Continue Reading FCC Decision Discusses Prohibition on Retaining Reversionary Interests in Broadcast Licenses After Sale – What Is a Reversionary Interest and Why Is It Prohibited? 

Here are some of the regulatory developments of significance to broadcasters from the past week, with links to where you can go to find more information as to how these actions may affect your operations.

A recent FCC staff decision dismissing an application for a new noncommercial educational (NCE) FM station on technical grounds highlighted a rarely used section of the FCC rules, Section 73.561(b).  That section provides that, when an NCE FM station does not regularly operate for at least 12 hours per day, another noncommercial entity can file an application proposing to use the frequency during the hours that the station is not operating and, if the existing licensee and the new applicant cannot agree on a shared operating schedule, the new applicant can ask the FCC to force the shared-time operation (for more on the recent case, see our summary in our weekly update of broadcast regulatory actions for last week).

The rule states that the FCC will typically only force a time share operation when an application asking for share-time authority is on file during the pendency of the existing station’s license renewal application.  As most radio license renewals have already been granted during the recent three-year cycle for radio license renewals that ended earlier this year, most NCE stations do not face a real risk of a forced share-time operation until the next renewal cycle starts in 2027.  But an application seeking frequency sharing can be filed at any time in situations where an NCE FM station does not regularly operate for at least 12 hours per day, forcing negotiations about a shared time operation, and no doubt increasing scrutiny on the station during its next renewal.  Thus, such NCE stations should review their operating schedules now and think about ways to minimize the risk of a forced share-time operation.
Continue Reading Reminder to Noncommercial FM Stations – Operating Less Than 12 Hours a Day Can Bring Forced Time-Share Requirement

Here are some of the regulatory developments of significance to broadcasters from the past week, with links to where you can go to find more information as to how these actions may affect your operations.

  • The effective date of a recently adopted FCC Report and Order aimed at making emergency alerts delivered over television and

At each of the last two of the FCC’s recent regular monthly open meetings, the Commission addressed EAS issues that affect broadcasters. In one case, it adopted new rules that will, among other things, require that broadcasters use on-air the “IPAWS” internet-delivered emergency message in the CAP format, if the broadcaster receives the alert in both the CAP and traditional over-the-air formats.  The second action starts a rulemaking to look at imposing on broadcasters an obligation to secure their EAS systems from hacking and other electronic intrusions – and to regularly report to the FCC about what they are doing in connection with such security measures.  Let’s look in a little more depth at these actions (which we have previously briefly summarized in our weekly updates, here and here).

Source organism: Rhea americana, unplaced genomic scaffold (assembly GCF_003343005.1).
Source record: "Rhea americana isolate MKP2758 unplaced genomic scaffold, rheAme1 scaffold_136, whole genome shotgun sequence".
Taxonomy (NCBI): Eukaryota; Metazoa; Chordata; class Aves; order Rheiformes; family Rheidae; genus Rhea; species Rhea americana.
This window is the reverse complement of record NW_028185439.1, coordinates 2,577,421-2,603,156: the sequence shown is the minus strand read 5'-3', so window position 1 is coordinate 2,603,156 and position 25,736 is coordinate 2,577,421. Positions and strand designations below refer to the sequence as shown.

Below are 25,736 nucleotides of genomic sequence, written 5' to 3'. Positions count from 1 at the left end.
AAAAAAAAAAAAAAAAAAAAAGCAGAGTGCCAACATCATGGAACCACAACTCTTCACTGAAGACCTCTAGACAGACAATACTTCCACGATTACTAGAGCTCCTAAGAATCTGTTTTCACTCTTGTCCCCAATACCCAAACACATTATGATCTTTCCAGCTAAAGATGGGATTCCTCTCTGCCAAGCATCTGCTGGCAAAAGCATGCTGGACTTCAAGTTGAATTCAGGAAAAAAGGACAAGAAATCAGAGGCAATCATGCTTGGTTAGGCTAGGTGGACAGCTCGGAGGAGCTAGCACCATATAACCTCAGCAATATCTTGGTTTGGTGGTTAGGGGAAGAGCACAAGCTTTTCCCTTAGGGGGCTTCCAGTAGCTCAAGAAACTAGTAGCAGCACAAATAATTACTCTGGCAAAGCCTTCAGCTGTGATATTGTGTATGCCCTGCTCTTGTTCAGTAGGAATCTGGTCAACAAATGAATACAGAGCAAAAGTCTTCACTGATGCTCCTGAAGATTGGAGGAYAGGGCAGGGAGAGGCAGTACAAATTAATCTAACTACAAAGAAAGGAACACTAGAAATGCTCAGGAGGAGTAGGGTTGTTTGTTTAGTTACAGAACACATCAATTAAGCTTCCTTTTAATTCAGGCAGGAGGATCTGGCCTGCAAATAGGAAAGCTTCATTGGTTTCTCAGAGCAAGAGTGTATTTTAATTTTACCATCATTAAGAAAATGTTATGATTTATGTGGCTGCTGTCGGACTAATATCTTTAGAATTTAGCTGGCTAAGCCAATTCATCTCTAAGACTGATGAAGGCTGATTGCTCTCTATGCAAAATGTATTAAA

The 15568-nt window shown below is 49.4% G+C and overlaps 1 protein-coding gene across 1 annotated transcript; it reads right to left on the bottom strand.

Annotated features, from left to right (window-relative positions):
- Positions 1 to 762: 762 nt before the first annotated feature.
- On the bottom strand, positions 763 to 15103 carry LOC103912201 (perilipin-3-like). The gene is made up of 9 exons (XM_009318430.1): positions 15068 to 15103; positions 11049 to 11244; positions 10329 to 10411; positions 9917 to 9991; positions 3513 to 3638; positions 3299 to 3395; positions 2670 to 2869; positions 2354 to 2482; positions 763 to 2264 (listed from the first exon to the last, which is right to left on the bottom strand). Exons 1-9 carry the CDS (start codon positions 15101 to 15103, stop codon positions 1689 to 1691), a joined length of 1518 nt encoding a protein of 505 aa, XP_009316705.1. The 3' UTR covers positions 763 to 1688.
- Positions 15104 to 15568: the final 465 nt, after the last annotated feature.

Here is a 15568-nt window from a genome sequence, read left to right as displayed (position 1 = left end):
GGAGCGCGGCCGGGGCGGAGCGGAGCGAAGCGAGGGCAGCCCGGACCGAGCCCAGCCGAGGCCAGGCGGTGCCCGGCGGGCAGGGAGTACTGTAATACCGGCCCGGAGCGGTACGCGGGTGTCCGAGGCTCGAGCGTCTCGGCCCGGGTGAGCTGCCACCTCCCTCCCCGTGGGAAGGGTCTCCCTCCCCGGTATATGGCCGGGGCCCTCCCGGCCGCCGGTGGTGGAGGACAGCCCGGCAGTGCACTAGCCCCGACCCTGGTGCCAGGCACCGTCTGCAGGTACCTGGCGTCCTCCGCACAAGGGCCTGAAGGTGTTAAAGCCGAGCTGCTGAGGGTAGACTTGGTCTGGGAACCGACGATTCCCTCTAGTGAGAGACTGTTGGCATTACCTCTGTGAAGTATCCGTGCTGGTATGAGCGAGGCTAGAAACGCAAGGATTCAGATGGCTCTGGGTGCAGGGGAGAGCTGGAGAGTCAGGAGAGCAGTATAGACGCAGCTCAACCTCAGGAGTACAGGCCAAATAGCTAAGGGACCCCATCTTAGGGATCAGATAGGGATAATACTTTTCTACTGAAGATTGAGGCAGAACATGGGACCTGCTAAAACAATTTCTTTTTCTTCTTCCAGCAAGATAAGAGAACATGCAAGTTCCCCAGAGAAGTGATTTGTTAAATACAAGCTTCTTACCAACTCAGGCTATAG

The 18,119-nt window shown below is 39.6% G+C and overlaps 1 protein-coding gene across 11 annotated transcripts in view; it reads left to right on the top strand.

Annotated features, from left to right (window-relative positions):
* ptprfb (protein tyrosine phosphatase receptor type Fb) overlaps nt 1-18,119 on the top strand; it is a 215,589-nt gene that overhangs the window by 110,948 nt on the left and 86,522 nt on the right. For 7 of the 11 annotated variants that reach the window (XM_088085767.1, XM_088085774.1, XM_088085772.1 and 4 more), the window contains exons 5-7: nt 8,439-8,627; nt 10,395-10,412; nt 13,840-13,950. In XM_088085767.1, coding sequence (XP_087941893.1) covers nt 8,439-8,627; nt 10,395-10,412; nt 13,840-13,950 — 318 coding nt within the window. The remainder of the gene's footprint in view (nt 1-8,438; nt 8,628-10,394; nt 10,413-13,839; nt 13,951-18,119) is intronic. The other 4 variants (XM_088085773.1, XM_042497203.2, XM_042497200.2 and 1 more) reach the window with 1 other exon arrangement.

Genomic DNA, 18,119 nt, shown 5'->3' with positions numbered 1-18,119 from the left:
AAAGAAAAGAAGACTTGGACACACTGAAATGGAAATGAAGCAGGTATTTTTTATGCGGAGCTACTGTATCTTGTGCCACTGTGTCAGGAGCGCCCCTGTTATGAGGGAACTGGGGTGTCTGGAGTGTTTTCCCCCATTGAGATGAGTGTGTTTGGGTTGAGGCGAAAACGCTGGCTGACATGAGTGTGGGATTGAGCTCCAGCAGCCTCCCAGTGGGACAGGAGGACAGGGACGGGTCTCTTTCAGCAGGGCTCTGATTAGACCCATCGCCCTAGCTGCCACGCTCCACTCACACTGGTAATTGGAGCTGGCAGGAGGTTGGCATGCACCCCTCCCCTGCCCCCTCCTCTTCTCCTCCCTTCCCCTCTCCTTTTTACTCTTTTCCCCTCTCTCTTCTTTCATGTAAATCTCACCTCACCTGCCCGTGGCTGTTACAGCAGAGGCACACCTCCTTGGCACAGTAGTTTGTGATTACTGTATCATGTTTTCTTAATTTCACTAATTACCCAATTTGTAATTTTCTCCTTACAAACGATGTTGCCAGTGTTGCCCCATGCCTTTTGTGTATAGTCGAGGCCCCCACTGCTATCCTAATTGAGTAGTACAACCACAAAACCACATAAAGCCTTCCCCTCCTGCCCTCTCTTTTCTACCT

At its September 29 open meeting, the FCC adopted a Report and Order with the announced intention of making emergency alerts delivered over television and radio stations more informative and easier to understand by the public, particularly people with disabilities. The updated rules require broadcasters, cable systems, and other Emergency Alert System participants to transmit the Internet-based version of alerts when available (those transmitted through the internet based Integrated Public Alert and Warning System, “IPAWS,” using the Common Alerting Protocol or “CAP” protocol)  rather than transmitting the legacy over-the-air “daisy chain” version of alerts which often contain less information or have lower quality than that of CAP-delivered alerts.  As noted by the FCC, the CAP format allows for more information, including video clips (for TV), augmented warning information, and even foreign-language versions of alerts to be transmitted – information not available from alerts that are transmitted over-the-air.
Continue Reading FCC Looks at EAS Rules – Requires That Broadcast Alerts Default to CAP, and Seeks Comments on Securing the System

With election results still being tabulated in many states in close political races, we thought that it is worth reminding broadcasters of the advice given by the FCC in 2020, when it issued a public notice stating that Lowest Unit Charges (or lowest unit rates as they are often called) do not apply to post-election

Here are some of the regulatory developments of significance to broadcasters from the past week, with links to where you can go to find more information as to how these actions may affect your operations.

  • The FCC issued a Forfeiture Order imposing a penalty of $518,283 against Gray Television, Inc., for violating the FCC’s prohibition

Any media platform that accepts ads for political races and ballot issues in Washington State is aware of the state’s detailed rules that govern all forms of political advertising.  Digital platforms, in particular, are concerned by state rules that require the platforms to maintain and make available to the public not only the information